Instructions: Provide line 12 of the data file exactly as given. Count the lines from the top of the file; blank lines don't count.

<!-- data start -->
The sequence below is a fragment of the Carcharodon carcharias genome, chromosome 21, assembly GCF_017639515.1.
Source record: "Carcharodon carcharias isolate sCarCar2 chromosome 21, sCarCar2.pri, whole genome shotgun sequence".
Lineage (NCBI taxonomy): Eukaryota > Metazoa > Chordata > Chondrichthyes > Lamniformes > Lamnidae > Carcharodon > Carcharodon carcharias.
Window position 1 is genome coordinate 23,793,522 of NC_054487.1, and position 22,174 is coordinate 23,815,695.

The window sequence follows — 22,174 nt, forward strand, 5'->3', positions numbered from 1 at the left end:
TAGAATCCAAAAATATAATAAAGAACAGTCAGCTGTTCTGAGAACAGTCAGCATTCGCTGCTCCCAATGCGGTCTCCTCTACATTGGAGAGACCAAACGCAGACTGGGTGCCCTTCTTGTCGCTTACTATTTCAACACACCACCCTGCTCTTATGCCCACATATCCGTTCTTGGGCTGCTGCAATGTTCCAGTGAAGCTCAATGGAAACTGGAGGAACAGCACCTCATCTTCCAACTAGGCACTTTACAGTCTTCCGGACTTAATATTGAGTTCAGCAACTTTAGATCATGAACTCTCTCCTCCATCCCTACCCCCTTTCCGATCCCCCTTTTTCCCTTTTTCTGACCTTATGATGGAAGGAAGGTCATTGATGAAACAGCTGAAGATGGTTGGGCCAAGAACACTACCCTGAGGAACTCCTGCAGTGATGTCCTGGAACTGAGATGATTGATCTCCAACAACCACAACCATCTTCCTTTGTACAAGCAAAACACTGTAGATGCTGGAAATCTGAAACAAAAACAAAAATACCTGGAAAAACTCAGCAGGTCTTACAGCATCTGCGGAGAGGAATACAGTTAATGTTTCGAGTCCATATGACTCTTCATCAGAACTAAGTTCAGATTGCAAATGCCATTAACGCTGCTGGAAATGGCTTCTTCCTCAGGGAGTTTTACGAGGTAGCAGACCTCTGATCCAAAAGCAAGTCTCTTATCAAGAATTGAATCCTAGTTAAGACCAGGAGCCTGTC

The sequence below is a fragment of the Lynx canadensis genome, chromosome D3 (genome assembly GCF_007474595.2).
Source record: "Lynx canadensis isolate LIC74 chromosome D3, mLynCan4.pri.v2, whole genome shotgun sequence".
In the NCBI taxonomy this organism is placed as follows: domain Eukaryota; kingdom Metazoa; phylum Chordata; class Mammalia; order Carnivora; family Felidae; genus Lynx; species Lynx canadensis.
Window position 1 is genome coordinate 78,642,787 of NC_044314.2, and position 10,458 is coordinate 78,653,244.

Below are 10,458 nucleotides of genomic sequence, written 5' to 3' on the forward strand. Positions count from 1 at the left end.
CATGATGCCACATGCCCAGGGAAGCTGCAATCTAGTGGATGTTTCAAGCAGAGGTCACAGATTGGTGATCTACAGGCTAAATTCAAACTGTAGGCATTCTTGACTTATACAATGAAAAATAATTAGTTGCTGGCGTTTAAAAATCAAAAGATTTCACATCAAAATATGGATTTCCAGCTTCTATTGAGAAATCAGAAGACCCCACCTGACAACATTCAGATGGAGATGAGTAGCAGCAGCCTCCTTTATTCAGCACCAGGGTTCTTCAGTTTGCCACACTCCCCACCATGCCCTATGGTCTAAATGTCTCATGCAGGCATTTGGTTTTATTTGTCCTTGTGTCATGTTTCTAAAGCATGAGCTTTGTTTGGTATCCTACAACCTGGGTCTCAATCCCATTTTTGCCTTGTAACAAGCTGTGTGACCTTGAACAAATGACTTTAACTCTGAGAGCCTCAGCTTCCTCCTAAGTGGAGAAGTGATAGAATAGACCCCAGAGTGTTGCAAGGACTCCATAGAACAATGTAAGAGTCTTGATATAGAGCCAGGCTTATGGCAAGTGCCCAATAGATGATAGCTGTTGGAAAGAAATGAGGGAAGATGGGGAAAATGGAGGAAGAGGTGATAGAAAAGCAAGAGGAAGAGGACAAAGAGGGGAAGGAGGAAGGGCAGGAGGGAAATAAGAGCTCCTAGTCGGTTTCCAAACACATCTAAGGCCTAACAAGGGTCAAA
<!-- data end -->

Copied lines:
CATGATGCCACATGCCCAGGGAAGCTGCAATCTAGTGGATGTTTCAAGCAGAGGTCACAGATTGGTGATCTACAGGCTAAATTCAAACTGTAGGCATTCTTGACTTATACAATGAAAAATAATTAGTTGCTGGCGTTTAAAAATCAAAAGATTTCACATCAAAATATGGATTTCCAGCTTCTATTGAGAAATCAGAAGACCCCACCTGACAACATTCAGATGGAGATGAGTAGCAGCAGCCTCCTTTATTCAGCACCAGGGTTCTTCAGTTTGCCACACTCCCCACCATGCCCTATGGTCTAAATGTCTCATGCAGGCATTTGGTTTTATTTGTCCTTGTGTCATGTTTCTAAAGCATGAGCTTTGTTTGGTATCCTACAACCTGGGTCTCAATCCCATTTTTGCCTTGTAACAAGCTGTGTGACCTTGAACAAATGACTTTAACTCTGAGAGCCTCAGCTTCCTCCTAAGTGGAGAAGTGATAGAATAGACCCCAGAGTGTTGCAAGGACTCCATAGAACAATGTAAGAGTCTTGATATAGAGCCAGGCTTATGGCAAGTGCCCAATAGATGATAGCTGTTGGAAAGAAATGAGGGAAGATGGGGAAAATGGAGGAAGAGGTGATAGAAAAGCAAGAGGAAGAGGACAAAGAGGGGAAGGAGGAAGGGCAGGAGGGAAATAAGAGCTCCTAGTCGGTTTCCAAACACATCTAAGGCCTAACAAGGGTCAAA